TMF’s contribution towards the Western Cape’s Protected Area network

TMF’s contribution towards the Western Cape’s Protected Area network

South Africa’s Western Cape province is home to the smallest yet richest plant kingdom in the world. The Cape Floristic Region (CFR) sustains well over 9000 plant species, with almost 70% of these endemic to the Cape. But the diversity, density and endemism of this system is highly threatened. Growing developmental pressures linked to South Africa’s emerging economy, coupled with improper land-use planning, bear the risk of significant natural habitat loss. These burgeoning threats to a system of such biological importance have earned the CFR World Heritage Site status as well as biodiversity hotspot acclaim.

At a global level, it is our moral responsibility to conserve this world-renowned biodiversity hotspot and World Heritage Site; and as a signatory committed to the goals of the Convention on Biological Diversity we have a political obligation to protect it. Locally, we have a responsibility to protect our invaluable natural heritage – and the economic value of the ecosystem services that it offers – for present and future generations.

The Table Mountain Fund and land protection

In its capacity as a capital Conservation Trust aimed at protecting and restoring the natural heritage of the CFR, the Table Mountain Fund (TMF) develops and funds projects that secure biodiversity through Protected Areas. Since its inception, TMF has worked to achieve formal land protection with a range of conservation partners and via a multitude of mechanisms, some pioneering in this country, and many of which rely on public-private collaboration and a modern, innovative approach. Its contribution to the Western Cape’s Protected Area network is varied and far-reaching, with measurable results as testimony.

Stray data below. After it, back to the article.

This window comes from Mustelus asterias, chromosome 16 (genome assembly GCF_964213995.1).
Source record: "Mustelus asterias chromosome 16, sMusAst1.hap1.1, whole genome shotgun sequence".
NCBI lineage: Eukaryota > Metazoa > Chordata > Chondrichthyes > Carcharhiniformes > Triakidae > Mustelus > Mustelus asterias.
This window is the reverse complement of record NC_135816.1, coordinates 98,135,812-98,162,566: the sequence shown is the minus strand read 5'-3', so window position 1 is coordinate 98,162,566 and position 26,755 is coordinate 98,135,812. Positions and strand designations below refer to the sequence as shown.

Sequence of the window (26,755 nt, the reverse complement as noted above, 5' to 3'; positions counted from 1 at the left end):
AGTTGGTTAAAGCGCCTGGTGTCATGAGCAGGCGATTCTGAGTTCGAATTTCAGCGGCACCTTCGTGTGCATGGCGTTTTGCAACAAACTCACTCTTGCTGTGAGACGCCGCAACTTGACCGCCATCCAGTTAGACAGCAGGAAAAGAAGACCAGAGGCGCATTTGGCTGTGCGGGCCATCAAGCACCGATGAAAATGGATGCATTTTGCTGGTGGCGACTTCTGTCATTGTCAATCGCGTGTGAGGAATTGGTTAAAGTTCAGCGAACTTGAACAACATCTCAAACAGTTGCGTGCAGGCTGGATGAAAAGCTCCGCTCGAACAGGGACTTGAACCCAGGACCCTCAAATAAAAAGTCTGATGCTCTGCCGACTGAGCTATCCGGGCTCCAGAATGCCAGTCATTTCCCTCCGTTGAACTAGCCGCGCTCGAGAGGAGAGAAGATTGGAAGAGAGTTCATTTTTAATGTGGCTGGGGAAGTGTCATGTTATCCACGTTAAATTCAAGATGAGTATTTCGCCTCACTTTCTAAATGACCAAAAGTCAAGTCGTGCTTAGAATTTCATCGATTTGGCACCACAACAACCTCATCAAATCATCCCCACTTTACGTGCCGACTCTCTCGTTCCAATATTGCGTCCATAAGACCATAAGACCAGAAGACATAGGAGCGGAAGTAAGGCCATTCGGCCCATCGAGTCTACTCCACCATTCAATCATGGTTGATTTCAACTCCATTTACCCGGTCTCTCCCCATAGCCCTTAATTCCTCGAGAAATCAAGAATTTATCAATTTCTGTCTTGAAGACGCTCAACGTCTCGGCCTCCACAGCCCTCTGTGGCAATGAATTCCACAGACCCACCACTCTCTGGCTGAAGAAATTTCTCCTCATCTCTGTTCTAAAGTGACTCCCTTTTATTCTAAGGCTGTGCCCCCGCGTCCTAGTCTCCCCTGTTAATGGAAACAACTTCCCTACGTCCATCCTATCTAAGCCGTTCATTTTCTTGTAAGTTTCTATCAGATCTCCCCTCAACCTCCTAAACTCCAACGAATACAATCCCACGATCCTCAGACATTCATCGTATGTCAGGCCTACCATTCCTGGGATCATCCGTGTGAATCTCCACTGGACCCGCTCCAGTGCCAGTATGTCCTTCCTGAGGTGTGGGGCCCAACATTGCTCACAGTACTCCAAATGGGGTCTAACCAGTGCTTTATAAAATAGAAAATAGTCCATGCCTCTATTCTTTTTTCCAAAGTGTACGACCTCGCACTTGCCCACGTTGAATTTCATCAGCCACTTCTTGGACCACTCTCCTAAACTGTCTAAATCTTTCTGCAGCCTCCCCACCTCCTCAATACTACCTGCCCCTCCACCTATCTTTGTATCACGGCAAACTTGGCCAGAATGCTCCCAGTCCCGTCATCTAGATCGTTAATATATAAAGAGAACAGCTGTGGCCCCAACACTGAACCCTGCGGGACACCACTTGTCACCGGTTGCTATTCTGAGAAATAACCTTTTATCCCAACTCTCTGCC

The Western Cape Protected Area Expansion Strategy

The Western Cape Protected Area Expansion Strategy (WCPAES) stems from South Africa’s National Protected Area Expansion Strategy, which aims to achieve ‘cost-effective Protected Area expansion for ecological sustainability and increased resilience to climate change’ at a national level. Drafted by CapeNature, the WCPAES aims to meet province-specific ecological requirements in terms of local biodiversity thresholds, and contribute to political commitments made at a national level. At the heart of both the national and provincial strategies is the need to ensure that biologically diverse land is kept safe from inappropriate development and that biodiversity targets are met.

Investments and successes

After the first Western Cape Protected Area Expansion Strategy was drafted in 2010, TMF directed a significant portion of its investments towards supporting the implementation thereof. Since the formal establishment of the Biodiversity Stewardship and Protected Area Programme, the formal Protected Area network of the province has grown by 328 100 ha (roughly 37% of the network). During this period, TMF invested a total of approximately R13 000 000 within formal land protection projects in the Western Cape (of this, R3 900 000 was co-funded by the Millennium Trust.) These funds have fueled numerous successful formal land protection projects, with Protected Area expansion and regularisation as the core objectives.